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Many if not all sources state that to endure is followed by a gerund.

In OALD, however, there's an example for both:

endure doing something He can't endure being defeated.
endure to do something He can't endure to be defeated.

I search the Internet but didn't find any other reliable sources that second this.

I checked COCA and found out the use of infinitive has indeed less frequency, but actually the results for both are so little (47:25) that I wouldn't say that this gives any conclusion.

Anyhow, my question is if there's a subtle difference between using gerund or infinitive?
And can anyone explain why all sources (that discuss gerund vs infinitive) state that endure is followed by a gerund, although infinitive is possible as well?

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    Both seem semantically odd to me. The normal collocations would be ‘bear to be defeated’ and ‘bear being defeated’. – Barrie England Jan 27 '14 at 14:20
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I guess I can answer my question myself.

There is a subtle difference between gerund and infinitive. It's just a matter of talking about real or possible experiences.

I can't endure having cats in my house.

This sentence basically indicates that I don't like having any cats in my house in general and you can be sure that I don't have any cats (in my house).

I can't endure to have cats in my house when my grandchild spends a weekend at my house.

This sentence indicates that I may have cats and, if so, that they probably live in my house. But for some reason I dislike having them in my house when my grandchild is around. Probably, they've got an allergy to cats.

  • You haven't addressed the fact that various commentators (Barrie, Bevj at wordreference.com, myself) find the 'endure + to-infinitive' construction very questionable. More importantly, Cobuild do not list it among their many examples of 'verb followed by to-infinitive' constructions. And there have been previous threads dealing with 'verb + -ing form' v 'verb + to-infinitive' analyses, specifying that some are synonymous but others carry different senses (eg 'forgot going' v 'forgot to go'). Hence the downvote. – Edwin Ashworth Jan 27 '14 at 15:23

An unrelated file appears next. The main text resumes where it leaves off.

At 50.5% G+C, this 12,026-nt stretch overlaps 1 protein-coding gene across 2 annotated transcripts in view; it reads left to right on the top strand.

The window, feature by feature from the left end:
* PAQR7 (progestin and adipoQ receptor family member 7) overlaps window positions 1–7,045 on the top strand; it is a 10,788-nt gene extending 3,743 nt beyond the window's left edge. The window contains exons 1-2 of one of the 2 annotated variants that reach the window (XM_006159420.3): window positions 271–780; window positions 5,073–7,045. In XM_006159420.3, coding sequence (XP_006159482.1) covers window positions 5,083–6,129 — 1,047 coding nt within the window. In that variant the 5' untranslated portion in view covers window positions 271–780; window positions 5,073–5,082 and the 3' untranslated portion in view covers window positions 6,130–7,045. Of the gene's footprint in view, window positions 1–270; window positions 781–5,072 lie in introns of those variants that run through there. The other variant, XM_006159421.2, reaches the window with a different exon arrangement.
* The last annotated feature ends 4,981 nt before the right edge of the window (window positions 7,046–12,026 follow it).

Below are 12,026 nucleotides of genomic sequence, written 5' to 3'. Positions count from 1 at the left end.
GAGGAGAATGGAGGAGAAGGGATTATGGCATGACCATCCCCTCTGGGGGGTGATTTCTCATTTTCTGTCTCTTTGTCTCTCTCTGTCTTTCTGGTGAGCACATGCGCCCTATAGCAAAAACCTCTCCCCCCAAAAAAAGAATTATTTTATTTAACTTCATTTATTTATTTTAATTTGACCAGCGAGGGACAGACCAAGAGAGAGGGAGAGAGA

• @EdwinAshworth 1) Barrie's comment was the reason I came up with that answer as there's no difference between "endure" and "bear" in respect to the question. Secondly, it doesn't matter if someone thinks using it is questionable when there are instances of actual use. So, if I or someone else is going to use it, what's the proper way: gerund or infinitive. There's good reason, Barrie made it a comment only. It's not important to the question. – Em1 Jan 27 '14 at 15:35
  • @EdwinAshworth Furthermore, show me the threads where this matter here is accurately answered. Just because of asking some question about gerund vs infinitive, not any of those specific instances are answered. I know the difference between "try to do" and "try doing" or "stop to do" and "stop doing". These differences are obvious. But there's no obvious difference for endure, and it's not properly discussed nowhere. – Em1 Jan 27 '14 at 15:36
  • There are perhaps 3 relevant hits in COCA. Most of the 30 I find for the string 'endure to' are of the form 'the struggles he must endure to be with her' or '[they] will long endure to remind us of...'. These are not catenations. 'Endure' does not behave exactly like 'bear'. There are 3 hits for 'He can't endure to be defeated.' on Google, and I think all 3 are for the OALD example. There are only 10 hits for "endure to be defeated." The OALD entry is highly suspect. – Edwin Ashworth Jan 27 '14 at 17:08
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    'For some time now, contributors to EL&U have offered NGrams in support of their arguments. Now, there is nothing wrong with this practice per se: I have done so myself, and have seen others do it in a way that acknowledges the margin for error inherent in a flawed system. When done well it is done in a spirit of inquiry, citing the NGram as possible evidence; when it is done poorly, it is trumpeted as absolute proof of someone's contention.' [Robusto] On Google, 'I can't endure listening' : 'I can't endure to listen' frequencies = 400 : 1. But is this statistically significant? – Edwin Ashworth Jan 27 '14 at 23:11

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